Green banks are innovative public-private or quasi-public institutions supporting the provision of long-term and low-cost financing for clean energy projects (EPA 2015). Green banks are often designed to use seed capital from the public sector to leverage significant amounts of private investment for clean energy projects and to eventually operate under a self-sustaining business model. Green banks are often intended to support technologies or products for which traditional market lending is not yet in place. Thus, green banks can be positioned as a fairly middle-ground policy support for technologies that are not totally reliant on incentives or grant dollars and do offer some payback, but that still need some assistance securing financing.
An important feature of the bank is its nature as a revolving loan fund—distinct from grant-based products, as you get to use the same funding over and over to lend to more projects. Green bank products are normally designed to ensure financial returns to the bank that will allow the institution to be self-sustaining; for this reason, rebates and grants are not normally managed through green banks (EPA 2015, Kennan 2014). Financial incentive products and programs, such as concessional loans, loan guarantees and green bonds can be consolidated and managed under green banks. This allows for greater efficiency and reduced administration costs across the incentives (EPA 2015, Kennan 2014). Green banks can support a multiplier effect for public funds invested in clean energy through attracting significant private investment using minimal public seed capital (Kennan 2014; Lecacheur 2010).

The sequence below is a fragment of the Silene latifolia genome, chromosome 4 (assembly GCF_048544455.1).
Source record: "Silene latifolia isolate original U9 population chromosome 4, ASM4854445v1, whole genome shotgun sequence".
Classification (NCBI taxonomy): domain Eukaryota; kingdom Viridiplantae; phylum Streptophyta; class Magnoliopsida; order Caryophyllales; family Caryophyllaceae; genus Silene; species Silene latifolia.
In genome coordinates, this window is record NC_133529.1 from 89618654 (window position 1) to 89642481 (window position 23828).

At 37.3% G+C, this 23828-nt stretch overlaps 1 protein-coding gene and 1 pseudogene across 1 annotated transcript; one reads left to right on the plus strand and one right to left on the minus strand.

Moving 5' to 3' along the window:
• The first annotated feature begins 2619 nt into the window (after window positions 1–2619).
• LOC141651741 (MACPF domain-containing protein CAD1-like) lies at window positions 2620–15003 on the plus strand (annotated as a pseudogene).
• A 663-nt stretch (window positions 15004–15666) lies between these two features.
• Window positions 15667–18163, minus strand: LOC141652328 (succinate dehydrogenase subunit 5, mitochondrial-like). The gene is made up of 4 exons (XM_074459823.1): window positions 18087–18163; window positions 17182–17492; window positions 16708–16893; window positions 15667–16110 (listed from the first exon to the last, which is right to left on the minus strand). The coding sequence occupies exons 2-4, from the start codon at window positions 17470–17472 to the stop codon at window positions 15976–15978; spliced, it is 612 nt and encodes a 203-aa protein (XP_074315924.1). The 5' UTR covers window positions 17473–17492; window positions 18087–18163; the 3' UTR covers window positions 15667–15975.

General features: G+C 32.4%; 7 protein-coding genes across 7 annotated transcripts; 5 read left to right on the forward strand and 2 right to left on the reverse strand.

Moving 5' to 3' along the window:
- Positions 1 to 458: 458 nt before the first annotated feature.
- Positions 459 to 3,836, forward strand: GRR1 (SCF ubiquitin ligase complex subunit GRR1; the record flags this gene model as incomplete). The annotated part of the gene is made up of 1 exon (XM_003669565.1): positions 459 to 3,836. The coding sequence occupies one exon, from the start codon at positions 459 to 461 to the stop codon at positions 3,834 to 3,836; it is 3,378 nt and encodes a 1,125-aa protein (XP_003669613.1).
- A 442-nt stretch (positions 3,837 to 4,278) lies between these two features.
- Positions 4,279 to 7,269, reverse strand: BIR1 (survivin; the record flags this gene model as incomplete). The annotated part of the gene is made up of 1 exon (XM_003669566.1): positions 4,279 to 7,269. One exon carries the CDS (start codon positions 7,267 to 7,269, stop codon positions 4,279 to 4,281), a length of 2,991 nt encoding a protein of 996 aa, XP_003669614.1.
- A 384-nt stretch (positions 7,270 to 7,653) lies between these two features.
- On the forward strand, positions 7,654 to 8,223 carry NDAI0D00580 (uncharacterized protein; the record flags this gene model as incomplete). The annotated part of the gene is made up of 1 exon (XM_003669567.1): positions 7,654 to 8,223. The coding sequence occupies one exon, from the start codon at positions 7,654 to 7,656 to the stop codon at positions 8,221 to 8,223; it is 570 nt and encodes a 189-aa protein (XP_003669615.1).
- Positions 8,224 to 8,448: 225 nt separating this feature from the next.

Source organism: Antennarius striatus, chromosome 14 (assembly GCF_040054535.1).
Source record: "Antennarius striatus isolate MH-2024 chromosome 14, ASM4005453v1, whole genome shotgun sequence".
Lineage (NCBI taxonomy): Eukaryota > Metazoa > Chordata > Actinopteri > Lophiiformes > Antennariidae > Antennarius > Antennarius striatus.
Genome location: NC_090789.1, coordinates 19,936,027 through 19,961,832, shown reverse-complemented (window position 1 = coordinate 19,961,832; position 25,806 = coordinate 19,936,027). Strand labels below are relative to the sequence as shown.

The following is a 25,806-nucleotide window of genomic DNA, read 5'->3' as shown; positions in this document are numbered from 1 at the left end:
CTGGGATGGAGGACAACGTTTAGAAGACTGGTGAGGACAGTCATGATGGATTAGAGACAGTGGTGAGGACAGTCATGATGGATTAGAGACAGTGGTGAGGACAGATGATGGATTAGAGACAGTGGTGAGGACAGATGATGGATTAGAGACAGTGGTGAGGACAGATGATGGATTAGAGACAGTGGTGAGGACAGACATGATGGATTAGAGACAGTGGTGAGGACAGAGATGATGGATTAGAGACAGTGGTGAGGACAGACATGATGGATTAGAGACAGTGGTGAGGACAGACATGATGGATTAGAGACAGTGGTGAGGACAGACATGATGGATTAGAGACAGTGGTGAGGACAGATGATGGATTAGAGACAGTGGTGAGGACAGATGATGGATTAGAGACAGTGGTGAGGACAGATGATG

Green banks are also empowered to explore innovative financing approaches. For example, green banks can implement financing mechanisms that may result in greater financial benefit for the private sector investing partner than for the green bank itself (EPA 2015; Kennan 2014). Another role of the banks is to help educate the lending community on emerging technologies. For example, they sometimes provide underwriting support or expertise for specific products to help the rest of the private sector be comfortable with lending for clean technologies. Green banks can be focused on business, consumers, or both.